WHERE session_time < (SELECT min(session_time) FROM prod.db.good_events)

DELETE FROM prod.db.orders AS t1
WHERE EXISTS (SELECT oid FROM prod.db.returned_orders WHERE t1.oid = oid)

If the delete filter matches entire partitions of the table, Iceberg will perform a metadata-only delete. If the filter matches individual rows of a table, then Iceberg will rewrite only the affected data files.


Update queries accept a filter to match rows to update.

UPDATE prod.db.table
SET c1 = 'update_c1', c2 = 'update_c2'
WHERE ts >= '2020-05-01 00:00:00' and ts < '2020-06-01 00:00:00'

UPDATE prod.db.all_events
SET session_time = 0, ignored = true
WHERE session_time < (SELECT min(session_time) FROM prod.db.good_events)

UPDATE prod.db.orders AS t1
SET order_status = 'returned'
WHERE EXISTS (SELECT oid FROM prod.db.returned_orders WHERE t1.oid = oid)

For more complex row-level updates based on incoming data, see the section on MERGE INTO.

Writing to Branches🔗

Branch writes can be performed via SQL by providing a branch identifier, branch_yourBranch in the operation. Branch writes can also be performed as part of a write-audit-publish (WAP) workflow by specifying the spark.wap.branch config. Note WAP branch and branch identifier cannot both be specified. Also, the branch must exist before performing the write. The operation does not create the branch if it does not exist. For more information on branches please refer to branches.

-- INSERT (1,' a') (2, 'b') into the audit branch.
INSERT INTO prod.db.table.branch_audit VALUES (1, 'a'), (2, 'b');

-- MERGE INTO audit branch
MERGE INTO prod.db.table.branch_audit t 
USING (SELECT ...) s        
ON =          
WHEN ...

-- UPDATE audit branch
UPDATE prod.db.table.branch_audit AS t1
SET val = 'c'

-- DELETE FROM audit branch
DELETE FROM prod.dbl.table.branch_audit WHERE id = 2;

-- WAP Branch write
SET spark.wap.branch = audit-branch
INSERT INTO prod.db.table VALUES (3, 'c');

Writing with DataFrames🔗

Spark 3 introduced the new DataFrameWriterV2 API for writing to tables using data frames. The v2 API is recommended for several reasons:

  • CTAS, RTAS, and overwrite by filter are supported
  • All operations consistently write columns to a table by name
  • Hidden partition expressions are supported in partitionedBy
  • Overwrite behavior is explicit, either dynamic or by a user-supplied filter
  • The behavior of each operation corresponds to SQL statements
    • df.writeTo(t).create() is equivalent to CREATE TABLE AS SELECT
    • df.writeTo(t).replace() is equivalent to REPLACE TABLE AS SELECT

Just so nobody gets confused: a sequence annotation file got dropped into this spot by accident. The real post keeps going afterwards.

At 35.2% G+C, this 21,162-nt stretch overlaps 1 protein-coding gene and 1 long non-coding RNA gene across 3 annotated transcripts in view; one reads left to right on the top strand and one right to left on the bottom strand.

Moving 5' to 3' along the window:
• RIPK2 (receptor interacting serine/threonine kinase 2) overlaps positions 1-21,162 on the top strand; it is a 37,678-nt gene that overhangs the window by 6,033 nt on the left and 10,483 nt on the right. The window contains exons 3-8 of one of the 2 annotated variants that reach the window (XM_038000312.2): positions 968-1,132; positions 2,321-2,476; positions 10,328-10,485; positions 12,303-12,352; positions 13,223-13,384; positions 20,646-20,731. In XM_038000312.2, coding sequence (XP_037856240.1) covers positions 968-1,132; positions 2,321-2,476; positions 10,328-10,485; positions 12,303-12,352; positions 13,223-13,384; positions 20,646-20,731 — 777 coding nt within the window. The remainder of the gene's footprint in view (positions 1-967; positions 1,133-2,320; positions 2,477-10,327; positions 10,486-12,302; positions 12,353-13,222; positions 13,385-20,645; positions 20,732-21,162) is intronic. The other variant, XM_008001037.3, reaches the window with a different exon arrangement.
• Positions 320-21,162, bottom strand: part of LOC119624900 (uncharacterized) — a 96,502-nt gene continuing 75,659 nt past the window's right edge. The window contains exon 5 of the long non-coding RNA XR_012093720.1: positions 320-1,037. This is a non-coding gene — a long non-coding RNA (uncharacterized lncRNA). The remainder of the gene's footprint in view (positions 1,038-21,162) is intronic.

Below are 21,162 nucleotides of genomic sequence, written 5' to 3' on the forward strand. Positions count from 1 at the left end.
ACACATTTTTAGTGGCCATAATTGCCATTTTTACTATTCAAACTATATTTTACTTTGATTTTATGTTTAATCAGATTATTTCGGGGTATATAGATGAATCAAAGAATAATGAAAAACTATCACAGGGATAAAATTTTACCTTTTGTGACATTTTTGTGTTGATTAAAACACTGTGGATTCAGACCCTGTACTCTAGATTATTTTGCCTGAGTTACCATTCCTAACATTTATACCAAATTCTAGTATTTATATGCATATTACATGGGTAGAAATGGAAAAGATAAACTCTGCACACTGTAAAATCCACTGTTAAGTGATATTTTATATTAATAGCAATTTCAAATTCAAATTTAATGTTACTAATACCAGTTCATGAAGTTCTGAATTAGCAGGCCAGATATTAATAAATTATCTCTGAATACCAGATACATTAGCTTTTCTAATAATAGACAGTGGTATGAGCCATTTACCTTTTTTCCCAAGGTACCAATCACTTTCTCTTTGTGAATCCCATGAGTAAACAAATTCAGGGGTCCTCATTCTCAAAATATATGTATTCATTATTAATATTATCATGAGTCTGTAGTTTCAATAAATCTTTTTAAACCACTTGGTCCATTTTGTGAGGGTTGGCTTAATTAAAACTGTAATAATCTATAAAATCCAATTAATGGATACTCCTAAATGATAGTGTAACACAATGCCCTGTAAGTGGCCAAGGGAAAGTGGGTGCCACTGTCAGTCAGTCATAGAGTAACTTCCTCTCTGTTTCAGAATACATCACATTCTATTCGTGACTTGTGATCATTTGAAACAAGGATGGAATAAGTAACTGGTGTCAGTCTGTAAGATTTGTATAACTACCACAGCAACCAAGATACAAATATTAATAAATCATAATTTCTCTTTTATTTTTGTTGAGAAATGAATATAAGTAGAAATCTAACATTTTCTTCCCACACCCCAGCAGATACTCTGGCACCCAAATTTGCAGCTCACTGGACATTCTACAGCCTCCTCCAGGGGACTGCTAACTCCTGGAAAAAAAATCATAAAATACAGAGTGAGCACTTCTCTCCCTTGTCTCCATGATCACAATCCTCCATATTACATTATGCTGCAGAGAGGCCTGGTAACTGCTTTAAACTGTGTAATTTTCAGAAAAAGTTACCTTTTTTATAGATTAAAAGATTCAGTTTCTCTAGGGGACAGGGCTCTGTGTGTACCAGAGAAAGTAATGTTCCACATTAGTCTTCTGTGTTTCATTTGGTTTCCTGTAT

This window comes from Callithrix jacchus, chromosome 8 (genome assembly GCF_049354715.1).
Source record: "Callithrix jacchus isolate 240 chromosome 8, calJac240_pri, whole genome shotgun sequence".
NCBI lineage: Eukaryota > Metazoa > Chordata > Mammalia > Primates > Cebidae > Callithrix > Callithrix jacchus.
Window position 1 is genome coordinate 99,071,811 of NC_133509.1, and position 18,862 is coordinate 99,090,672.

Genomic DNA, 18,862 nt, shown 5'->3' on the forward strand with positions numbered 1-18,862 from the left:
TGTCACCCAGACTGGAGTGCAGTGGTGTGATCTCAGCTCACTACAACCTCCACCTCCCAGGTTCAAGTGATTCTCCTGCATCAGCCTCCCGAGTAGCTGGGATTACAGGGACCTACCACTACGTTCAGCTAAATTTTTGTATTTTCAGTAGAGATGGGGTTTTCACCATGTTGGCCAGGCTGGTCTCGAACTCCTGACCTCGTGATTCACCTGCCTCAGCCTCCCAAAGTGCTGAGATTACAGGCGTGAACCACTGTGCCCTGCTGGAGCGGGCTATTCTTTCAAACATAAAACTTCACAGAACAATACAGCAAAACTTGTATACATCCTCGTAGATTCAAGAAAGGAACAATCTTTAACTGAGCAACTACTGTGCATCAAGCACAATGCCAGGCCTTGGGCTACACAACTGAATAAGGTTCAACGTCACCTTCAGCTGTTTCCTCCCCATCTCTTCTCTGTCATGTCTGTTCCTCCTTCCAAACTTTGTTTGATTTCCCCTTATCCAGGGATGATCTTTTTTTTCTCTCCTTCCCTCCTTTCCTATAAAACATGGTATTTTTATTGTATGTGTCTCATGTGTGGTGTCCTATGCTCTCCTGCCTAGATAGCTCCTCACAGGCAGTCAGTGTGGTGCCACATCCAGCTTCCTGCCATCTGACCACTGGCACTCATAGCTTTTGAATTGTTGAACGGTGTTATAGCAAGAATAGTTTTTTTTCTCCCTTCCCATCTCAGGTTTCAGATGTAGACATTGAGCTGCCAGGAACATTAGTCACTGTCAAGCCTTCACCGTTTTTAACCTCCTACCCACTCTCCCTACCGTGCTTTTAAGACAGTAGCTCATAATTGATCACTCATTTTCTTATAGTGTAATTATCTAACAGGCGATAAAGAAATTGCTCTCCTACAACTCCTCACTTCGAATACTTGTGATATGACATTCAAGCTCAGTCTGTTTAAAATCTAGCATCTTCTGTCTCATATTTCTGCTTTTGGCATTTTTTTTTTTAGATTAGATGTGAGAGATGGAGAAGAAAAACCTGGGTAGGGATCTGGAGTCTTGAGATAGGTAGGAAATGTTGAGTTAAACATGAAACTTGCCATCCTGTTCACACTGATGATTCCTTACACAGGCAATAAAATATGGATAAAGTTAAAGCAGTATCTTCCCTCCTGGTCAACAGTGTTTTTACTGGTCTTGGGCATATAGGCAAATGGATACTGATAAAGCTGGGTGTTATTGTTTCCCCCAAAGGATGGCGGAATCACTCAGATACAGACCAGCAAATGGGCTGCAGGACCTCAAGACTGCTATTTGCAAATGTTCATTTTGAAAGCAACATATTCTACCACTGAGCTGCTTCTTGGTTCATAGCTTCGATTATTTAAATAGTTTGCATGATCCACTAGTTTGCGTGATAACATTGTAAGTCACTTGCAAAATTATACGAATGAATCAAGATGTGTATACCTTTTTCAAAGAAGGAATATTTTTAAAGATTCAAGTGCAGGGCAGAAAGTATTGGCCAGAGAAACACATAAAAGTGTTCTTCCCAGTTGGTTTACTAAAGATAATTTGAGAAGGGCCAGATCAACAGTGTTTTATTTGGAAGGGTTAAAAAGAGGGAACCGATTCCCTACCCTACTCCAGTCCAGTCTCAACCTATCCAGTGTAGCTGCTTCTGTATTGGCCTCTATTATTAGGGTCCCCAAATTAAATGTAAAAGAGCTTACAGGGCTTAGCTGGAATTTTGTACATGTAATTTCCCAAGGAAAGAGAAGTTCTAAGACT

• df.writeTo(t).append() is equivalent to INSERT INTO
    • df.writeTo(t).overwritePartitions() is equivalent to dynamic INSERT OVERWRITE

The v1 DataFrame write API is still supported, but is not recommended.


When writing with the v1 DataFrame API in Spark 3, use saveAsTable or insertInto to load tables with a catalog. Using format("iceberg") loads an isolated table reference that will not automatically refresh tables used by queries.

Appending data🔗

To append a dataframe to an Iceberg table, use append:

val data: DataFrame = ...

Overwriting data🔗

To overwrite partitions dynamically, use overwritePartitions():

val data: DataFrame = ...

To explicitly overwrite partitions, use overwrite to supply a filter:

data.writeTo("prod.db.table").overwrite($"level" === "INFO")

Creating tables🔗

To run a CTAS or RTAS, use create, replace, or createOrReplace operations:

val data: DataFrame = ...

If you have replaced the default Spark catalog (spark_catalog) with Iceberg's SparkSessionCatalog, do:

val data: DataFrame = ...

Create and replace operations support table configuration methods, like partitionedBy and tableProperty:

    .tableProperty("write.format.default", "orc")
    .partitionedBy($"level", days($"ts"))

The Iceberg table location can also be specified by the location table property:

    .tableProperty("location", "/path/to/location")

Schema Merge🔗

While inserting or updating Iceberg is capable of resolving schema mismatch at runtime. If configured, Iceberg will perform an automatic schema evolution as follows:

  • A new column is present in the source but not in the target table.

The new column is added to the target table. Column values are set to NULL in all the rows already present in the table

  • A column is present in the target but not in the source.

The target column value is set to NULL when inserting or left unchanged when updating the row.

The target table must be configured to accept any schema change by setting the property write.spark.accept-any-schema to true.

The writer must enable the mergeSchema option.


Writing Distribution Modes🔗

Iceberg's default Spark writers require that the data in each spark task is clustered by partition values. This distribution is required to minimize the number of file handles that are held open while writing. By default, starting in Iceberg 1.2.0, Iceberg also requests that Spark pre-sort data to be written to fit this distribution. The request to Spark is done through the table property write.distribution-mode with the value hash.

Let's go through writing the data against below sample table:

CREATE TABLE prod.db.sample (
    id bigint,
    data string,
    category string,
    ts timestamp)
USING iceberg
PARTITIONED BY (days(ts), category)